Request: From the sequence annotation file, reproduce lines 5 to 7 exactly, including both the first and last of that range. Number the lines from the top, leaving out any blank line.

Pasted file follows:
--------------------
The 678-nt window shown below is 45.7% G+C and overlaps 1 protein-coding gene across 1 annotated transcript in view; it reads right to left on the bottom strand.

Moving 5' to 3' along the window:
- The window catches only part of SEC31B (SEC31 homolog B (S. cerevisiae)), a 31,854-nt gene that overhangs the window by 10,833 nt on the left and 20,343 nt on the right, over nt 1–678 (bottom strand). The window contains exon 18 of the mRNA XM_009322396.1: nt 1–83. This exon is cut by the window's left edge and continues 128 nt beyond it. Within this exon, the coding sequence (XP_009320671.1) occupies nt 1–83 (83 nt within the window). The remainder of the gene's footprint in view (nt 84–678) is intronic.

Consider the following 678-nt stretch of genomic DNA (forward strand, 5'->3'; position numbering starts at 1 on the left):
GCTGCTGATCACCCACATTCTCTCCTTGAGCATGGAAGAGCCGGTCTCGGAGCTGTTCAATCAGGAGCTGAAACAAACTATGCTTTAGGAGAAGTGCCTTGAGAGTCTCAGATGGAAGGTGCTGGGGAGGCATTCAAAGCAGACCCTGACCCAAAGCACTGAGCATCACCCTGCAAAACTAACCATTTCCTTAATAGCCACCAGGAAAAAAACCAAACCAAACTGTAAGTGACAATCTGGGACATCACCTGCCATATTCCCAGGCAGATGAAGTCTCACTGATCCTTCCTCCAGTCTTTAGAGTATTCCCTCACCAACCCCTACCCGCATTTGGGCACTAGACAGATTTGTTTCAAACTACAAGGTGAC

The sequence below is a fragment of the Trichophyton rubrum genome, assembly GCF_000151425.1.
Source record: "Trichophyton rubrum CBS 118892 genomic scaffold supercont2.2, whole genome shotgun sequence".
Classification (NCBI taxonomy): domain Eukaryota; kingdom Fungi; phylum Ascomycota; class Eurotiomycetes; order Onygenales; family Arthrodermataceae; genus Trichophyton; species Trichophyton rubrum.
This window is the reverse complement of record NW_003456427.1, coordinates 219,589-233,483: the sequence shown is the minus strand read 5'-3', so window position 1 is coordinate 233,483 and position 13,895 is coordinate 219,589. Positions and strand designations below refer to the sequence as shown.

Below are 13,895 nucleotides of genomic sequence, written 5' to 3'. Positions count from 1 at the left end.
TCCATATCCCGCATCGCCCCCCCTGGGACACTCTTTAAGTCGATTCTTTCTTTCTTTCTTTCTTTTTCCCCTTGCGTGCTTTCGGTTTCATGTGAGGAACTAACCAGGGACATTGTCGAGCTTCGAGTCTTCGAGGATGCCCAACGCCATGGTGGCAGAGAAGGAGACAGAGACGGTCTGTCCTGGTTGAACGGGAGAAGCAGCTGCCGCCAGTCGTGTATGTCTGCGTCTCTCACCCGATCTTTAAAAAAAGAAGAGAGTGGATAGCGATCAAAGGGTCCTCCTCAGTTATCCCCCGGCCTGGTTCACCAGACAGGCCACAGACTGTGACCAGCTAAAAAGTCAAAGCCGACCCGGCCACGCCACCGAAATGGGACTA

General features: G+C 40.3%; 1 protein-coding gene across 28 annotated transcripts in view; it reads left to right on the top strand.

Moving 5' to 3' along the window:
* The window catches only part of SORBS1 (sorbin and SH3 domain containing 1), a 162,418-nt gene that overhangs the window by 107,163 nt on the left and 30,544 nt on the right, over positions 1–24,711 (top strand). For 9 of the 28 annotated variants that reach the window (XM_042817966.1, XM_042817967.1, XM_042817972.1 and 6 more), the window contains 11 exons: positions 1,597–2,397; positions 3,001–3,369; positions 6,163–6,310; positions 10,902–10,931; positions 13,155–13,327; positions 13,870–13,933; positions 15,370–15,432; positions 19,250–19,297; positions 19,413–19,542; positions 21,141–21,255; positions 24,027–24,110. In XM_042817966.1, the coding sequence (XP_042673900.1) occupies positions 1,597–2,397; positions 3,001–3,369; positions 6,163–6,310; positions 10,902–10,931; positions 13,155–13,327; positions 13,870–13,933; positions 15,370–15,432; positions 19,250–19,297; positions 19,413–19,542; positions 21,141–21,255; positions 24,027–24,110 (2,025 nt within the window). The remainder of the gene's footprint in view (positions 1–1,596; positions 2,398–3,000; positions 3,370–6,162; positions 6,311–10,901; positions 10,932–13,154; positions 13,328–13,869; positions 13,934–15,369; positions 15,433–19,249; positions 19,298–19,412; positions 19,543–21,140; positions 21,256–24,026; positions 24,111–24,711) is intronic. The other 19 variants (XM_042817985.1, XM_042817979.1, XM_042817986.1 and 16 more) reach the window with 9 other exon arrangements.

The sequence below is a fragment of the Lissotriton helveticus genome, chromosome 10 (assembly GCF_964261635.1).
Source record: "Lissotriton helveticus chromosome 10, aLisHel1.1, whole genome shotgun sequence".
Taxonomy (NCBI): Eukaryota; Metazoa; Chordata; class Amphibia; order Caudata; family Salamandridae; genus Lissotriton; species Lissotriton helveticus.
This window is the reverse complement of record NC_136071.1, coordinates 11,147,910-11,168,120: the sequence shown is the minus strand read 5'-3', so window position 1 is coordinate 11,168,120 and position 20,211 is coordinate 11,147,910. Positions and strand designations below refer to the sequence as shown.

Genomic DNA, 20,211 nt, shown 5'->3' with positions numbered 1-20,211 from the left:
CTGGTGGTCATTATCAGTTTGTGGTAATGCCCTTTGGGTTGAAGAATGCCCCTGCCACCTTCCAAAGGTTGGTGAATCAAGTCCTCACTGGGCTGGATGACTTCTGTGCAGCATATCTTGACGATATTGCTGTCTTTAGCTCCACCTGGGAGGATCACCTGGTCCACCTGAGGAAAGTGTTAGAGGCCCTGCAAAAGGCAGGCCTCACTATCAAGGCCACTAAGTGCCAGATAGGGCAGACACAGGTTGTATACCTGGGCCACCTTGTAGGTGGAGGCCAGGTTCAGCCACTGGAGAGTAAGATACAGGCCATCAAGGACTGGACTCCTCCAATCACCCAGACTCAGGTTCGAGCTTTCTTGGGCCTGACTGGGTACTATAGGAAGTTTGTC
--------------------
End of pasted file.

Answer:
GCTGCTGATCACCCACATTCTCTCCTTGAGCATGGAAGAGCCGGTCTCGGAGCTGTTCAATCAGGAGCTGAAACAAACTATGCTTTAGGAGAAGTGCCTTGAGAGTCTCAGATGGAAGGTGCTGGGGAGGCATTCAAAGCAGACCCTGACCCAAAGCACTGAGCATCACCCTGCAAAACTAACCATTTCCTTAATAGCCACCAGGAAAAAAACCAAACCAAACTGTAAGTGACAATCTGGGACATCACCTGCCATATTCCCAGGCAGATGAAGTCTCACTGATCCTTCCTCCAGTCTTTAGAGTATTCCCTCACCAACCCCTACCCGCATTTGGGCACTAGACAGATTTGTTTCAAACTACAAGGTGAC

The sequence below is a fragment of the Trichophyton rubrum genome, assembly GCF_000151425.1.
Source record: "Trichophyton rubrum CBS 118892 genomic scaffold supercont2.2, whole genome shotgun sequence".